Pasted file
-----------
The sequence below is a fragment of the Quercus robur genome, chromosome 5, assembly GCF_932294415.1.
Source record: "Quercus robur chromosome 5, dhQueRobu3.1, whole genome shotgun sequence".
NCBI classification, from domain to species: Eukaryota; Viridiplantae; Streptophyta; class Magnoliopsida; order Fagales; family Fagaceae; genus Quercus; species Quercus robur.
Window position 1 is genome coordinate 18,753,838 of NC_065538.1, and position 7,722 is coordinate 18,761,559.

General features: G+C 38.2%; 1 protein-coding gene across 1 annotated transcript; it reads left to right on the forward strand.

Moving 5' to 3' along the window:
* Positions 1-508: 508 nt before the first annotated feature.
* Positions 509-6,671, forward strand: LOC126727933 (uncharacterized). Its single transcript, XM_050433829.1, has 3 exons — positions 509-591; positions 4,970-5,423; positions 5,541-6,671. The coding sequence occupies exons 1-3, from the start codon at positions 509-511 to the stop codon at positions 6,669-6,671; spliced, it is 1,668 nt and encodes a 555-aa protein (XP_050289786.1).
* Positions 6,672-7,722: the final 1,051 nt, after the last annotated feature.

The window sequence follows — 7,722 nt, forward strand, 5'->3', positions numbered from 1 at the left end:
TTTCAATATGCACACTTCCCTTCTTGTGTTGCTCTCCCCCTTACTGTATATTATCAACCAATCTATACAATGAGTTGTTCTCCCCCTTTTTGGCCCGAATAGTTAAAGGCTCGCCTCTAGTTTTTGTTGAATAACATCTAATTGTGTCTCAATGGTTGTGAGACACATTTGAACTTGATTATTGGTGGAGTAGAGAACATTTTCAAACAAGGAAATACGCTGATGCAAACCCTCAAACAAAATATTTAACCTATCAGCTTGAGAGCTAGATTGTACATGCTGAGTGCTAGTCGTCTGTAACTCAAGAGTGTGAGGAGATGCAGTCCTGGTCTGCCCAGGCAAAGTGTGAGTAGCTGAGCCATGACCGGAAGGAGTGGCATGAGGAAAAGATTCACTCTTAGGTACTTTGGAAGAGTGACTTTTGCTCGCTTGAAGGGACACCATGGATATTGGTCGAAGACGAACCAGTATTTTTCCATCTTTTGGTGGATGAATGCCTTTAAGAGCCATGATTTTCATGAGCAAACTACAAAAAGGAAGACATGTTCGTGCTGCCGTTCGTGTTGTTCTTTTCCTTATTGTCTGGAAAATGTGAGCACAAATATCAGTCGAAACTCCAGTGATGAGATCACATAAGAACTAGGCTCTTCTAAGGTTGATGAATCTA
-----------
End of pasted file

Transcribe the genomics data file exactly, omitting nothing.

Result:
The sequence below is a fragment of the Quercus robur genome, chromosome 5, assembly GCF_932294415.1.
Source record: "Quercus robur chromosome 5, dhQueRobu3.1, whole genome shotgun sequence".
NCBI classification, from domain to species: Eukaryota; Viridiplantae; Streptophyta; class Magnoliopsida; order Fagales; family Fagaceae; genus Quercus; species Quercus robur.
Window position 1 is genome coordinate 18,753,838 of NC_065538.1, and position 7,722 is coordinate 18,761,559.

General features: G+C 38.2%; 1 protein-coding gene across 1 annotated transcript; it reads left to right on the forward strand.

Moving 5' to 3' along the window:
* Positions 1-508: 508 nt before the first annotated feature.
* Positions 509-6,671, forward strand: LOC126727933 (uncharacterized). Its single transcript, XM_050433829.1, has 3 exons — positions 509-591; positions 4,970-5,423; positions 5,541-6,671. The coding sequence occupies exons 1-3, from the start codon at positions 509-511 to the stop codon at positions 6,669-6,671; spliced, it is 1,668 nt and encodes a 555-aa protein (XP_050289786.1).
* Positions 6,672-7,722: the final 1,051 nt, after the last annotated feature.

The window sequence follows — 7,722 nt, forward strand, 5'->3', positions numbered from 1 at the left end:
TTTCAATATGCACACTTCCCTTCTTGTGTTGCTCTCCCCCTTACTGTATATTATCAACCAATCTATACAATGAGTTGTTCTCCCCCTTTTTGGCCCGAATAGTTAAAGGCTCGCCTCTAGTTTTTGTTGAATAACATCTAATTGTGTCTCAATGGTTGTGAGACACATTTGAACTTGATTATTGGTGGAGTAGAGAACATTTTCAAACAAGGAAATACGCTGATGCAAACCCTCAAACAAAATATTTAACCTATCAGCTTGAGAGCTAGATTGTACATGCTGAGTGCTAGTCGTCTGTAACTCAAGAGTGTGAGGAGATGCAGTCCTGGTCTGCCCAGGCAAAGTGTGAGTAGCTGAGCCATGACCGGAAGGAGTGGCATGAGGAAAAGATTCACTCTTAGGTACTTTGGAAGAGTGACTTTTGCTCGCTTGAAGGGACACCATGGATATTGGTCGAAGACGAACCAGTATTTTTCCATCTTTTGGTGGATGAATGCCTTTAAGAGCCATGATTTTCATGAGCAAACTACAAAAAGGAAGACATGTTCGTGCTGCCGTTCGTGTTGTTCTTTTCCTTATTGTCTGGAAAATGTGAGCACAAATATCAGTCGAAACTCCAGTGATGAGATCACATAAGAACTAGGCTCTTCTAAGGTTGATGAATCTA